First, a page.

A recent Harpers Spain round table with leading buyers from across the trade agreeing that a mixture of necessity and opportunity has shifted the UK focus onto quality over quantity with Spanish wines. With Spain losing bottom end market share, down 10% in volume across 2016 (Nielsen, off-trade to 31.12.16), but reporting only a 7% loss of off-trade value, while growing its value share of the on-trade by 2% over the same period, the consensus was that the concept of quality Spanish wines has reached a critical point with UK buyers. Source, Harpers.co.uk

12/07/2017: Your next lesson: NZ Sauvignon Blanc
Sauvignon blanc put New Zealand on the map as a wine-producing country, and its brash, herbaceous style proved highly popular with consumers. The classic New Zealand style has remained influential as producers from South America to the United States to South Africa to France itself have emulated it. When good, the wines can be energetic, vivacious and brisk. Source, New York Times.

12/07/2017: New horticultural officer appointed
Grower concerns about the need for a coordinated approach to labour in the horticulture and viticulture industries in Gisborne have borne fruit with the appointment of a person to do that work. The Tairawhiti Labour Governance Group made up of local horticultural industry leaders, the Ministry of Social Development and Horticulture NZ, has launched a project to that end. It will promote careers and align jobseekers with the growing opportunities in the horticultural sector. Source, The Gisborne Herald.

11/07/2017: English wine producers record turnover
On the rise and no longer laughing, stocks of English wine have enjoyed a record year. Independent English wine producers have defied ridicule to register £132m in turnover from 2015-2016, an all-time high, according to new research by online business finance supermarket Funding Options. Source, The Independent.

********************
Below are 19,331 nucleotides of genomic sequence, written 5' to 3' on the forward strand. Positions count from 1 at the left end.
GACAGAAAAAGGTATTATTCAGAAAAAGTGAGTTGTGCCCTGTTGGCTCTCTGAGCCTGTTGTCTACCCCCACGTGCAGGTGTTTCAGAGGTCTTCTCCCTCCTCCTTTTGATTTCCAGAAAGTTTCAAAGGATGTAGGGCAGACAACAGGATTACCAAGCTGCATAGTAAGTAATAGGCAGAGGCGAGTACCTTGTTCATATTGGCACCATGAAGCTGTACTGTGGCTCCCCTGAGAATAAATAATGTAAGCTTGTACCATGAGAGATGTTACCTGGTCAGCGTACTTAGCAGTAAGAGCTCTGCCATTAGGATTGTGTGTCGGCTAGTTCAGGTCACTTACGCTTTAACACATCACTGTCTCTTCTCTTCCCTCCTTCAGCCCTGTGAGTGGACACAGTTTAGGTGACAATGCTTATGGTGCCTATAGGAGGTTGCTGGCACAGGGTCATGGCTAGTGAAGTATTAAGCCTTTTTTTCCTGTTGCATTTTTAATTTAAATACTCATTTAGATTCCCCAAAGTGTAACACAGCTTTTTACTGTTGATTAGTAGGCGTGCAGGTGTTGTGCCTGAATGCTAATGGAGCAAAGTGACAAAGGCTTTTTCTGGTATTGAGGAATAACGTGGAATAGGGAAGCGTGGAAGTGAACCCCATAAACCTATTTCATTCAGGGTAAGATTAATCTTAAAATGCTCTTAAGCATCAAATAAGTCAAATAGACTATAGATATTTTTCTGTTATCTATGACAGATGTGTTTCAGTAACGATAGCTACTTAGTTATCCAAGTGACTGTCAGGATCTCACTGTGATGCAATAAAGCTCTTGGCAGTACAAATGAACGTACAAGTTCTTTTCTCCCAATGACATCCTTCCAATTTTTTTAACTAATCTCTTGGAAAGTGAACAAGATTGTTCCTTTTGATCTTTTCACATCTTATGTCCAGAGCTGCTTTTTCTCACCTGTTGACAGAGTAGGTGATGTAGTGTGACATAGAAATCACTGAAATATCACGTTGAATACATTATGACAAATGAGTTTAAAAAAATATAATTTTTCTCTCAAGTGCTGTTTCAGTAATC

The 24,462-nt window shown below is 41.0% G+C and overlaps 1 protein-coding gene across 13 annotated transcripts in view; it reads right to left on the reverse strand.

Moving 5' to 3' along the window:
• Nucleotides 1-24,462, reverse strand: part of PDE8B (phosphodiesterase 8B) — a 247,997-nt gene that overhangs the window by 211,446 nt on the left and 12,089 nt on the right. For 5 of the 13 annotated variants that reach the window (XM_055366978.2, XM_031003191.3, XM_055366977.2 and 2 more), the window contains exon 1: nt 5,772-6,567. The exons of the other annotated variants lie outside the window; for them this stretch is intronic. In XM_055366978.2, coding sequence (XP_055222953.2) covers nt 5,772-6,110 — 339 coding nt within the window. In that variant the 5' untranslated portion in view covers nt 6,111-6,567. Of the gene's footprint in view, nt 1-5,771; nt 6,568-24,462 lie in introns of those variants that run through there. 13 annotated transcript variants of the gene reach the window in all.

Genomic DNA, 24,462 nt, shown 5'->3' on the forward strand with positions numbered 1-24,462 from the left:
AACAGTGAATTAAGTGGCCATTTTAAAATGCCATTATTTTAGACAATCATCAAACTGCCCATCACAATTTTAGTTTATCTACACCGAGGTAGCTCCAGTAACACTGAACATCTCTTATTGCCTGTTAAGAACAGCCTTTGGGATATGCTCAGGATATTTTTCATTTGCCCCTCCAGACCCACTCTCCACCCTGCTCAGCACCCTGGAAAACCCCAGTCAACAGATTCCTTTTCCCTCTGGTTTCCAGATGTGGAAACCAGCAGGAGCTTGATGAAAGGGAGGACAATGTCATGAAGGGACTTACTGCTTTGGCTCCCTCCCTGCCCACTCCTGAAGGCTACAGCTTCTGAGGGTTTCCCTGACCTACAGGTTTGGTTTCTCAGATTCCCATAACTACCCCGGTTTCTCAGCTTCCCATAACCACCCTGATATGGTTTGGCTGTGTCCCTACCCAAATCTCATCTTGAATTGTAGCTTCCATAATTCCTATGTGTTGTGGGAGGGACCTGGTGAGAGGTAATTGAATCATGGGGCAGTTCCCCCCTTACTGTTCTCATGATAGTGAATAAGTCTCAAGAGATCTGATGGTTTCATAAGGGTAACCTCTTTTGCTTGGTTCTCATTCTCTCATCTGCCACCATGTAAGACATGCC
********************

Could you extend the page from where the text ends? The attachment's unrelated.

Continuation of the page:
11/07/2017: Rare brick that makes wine on display in Canada
A grape brick was a solid chunk of dehydrated grape juice and pulp costing a couple of bucks that would be dissolved into a gallon of water. Its box carried very dire warnings not to leave it too long in water because it could cause fermentation and create — gasp! — wine. This was problematic as it was sold in the late years of Prohibition. Source, The Daily Bulletin.

11/07/2017: The French paradox turned out to be an illusion
Everybody loved the French paradox. It was a term coined in 1980 by French scientists in their paper on heart disease and fat intake. It refers to the fact that, despite consuming a diet high in saturated fat and wine, French people have relatively low levels of coronary heart disease, especially when compared with people in Britain. Source, The Conversation.

11/07/2017: Wine and weed: a California dream or nightmare?
In the epicurean world, Northern California is famous for two intoxicants — wine and weed. With recreational marijuana about to be legal in the Golden State, some cannabis entrepreneurs are looking to the wine industry as a model. Source, National Public Radio.

11/07/2017: New Zealand school of winegrowing launches
A school for high school students to learn the ins and outs of winemaking and viticulture will start next year after funding was found to get the project off the ground. Marlborough Boys' College and Marlborough Girls' College have been working together for the past two years to develop the 'New Zealand School of Winegrowing'. Source, Stuff.

11/07/2017: Squawking Magpie winery
There was plenty for the Squawking Magpie winemaking crew to crow about this week after their 2013 SQM Cabernet took the highest of honours against some of the finest 'cabs' in the world at one the United States' major wine competitions. Source, The New Zealand Herald.

10/07/2017: Joyce's purchase 100% of Toi Toi
Kevin and Sara Joyce and family have purchased the remaining shares in Marlborough Wine Ltd, making them 100% owners of the company that owns the Toi Toi wine brand.

10/07/2017: 'Olympic' win for Hawkes Bay Syrah
A Hawkes Bay syrah from Rod McDonald Wines has won the Champion Red Trophy for its Quarter Acre Syrah 2015 at the International Wine Challenge (IWC). The winery was already noted for scooping four trophies for its Quarter Acre Syrah 2015. Source, The New Zealand Herald.

10/07/2017: Fake news: No wine brand for Amazon
According to numerous reports out this morning, Amazon entered the wine business with its own label in partnership with Oregon’s King Estate Winery, which has launched a direct-to-Amazon wine label called “Next.” But that’s not actually the case, as it turns out. Source, Tech Crunch.

10/07/2017: Flight staff break bottles over passenger's head
A flight attendant had to break a wine bottle over the head of a man who lunged for an exit door and fought with other passengers during a Delta Air Lines flight from Seattle to Beijing. The flight was subsequently turned around, but it took multiple passengers to restrain the man. Source, The Sydney Morning Herald.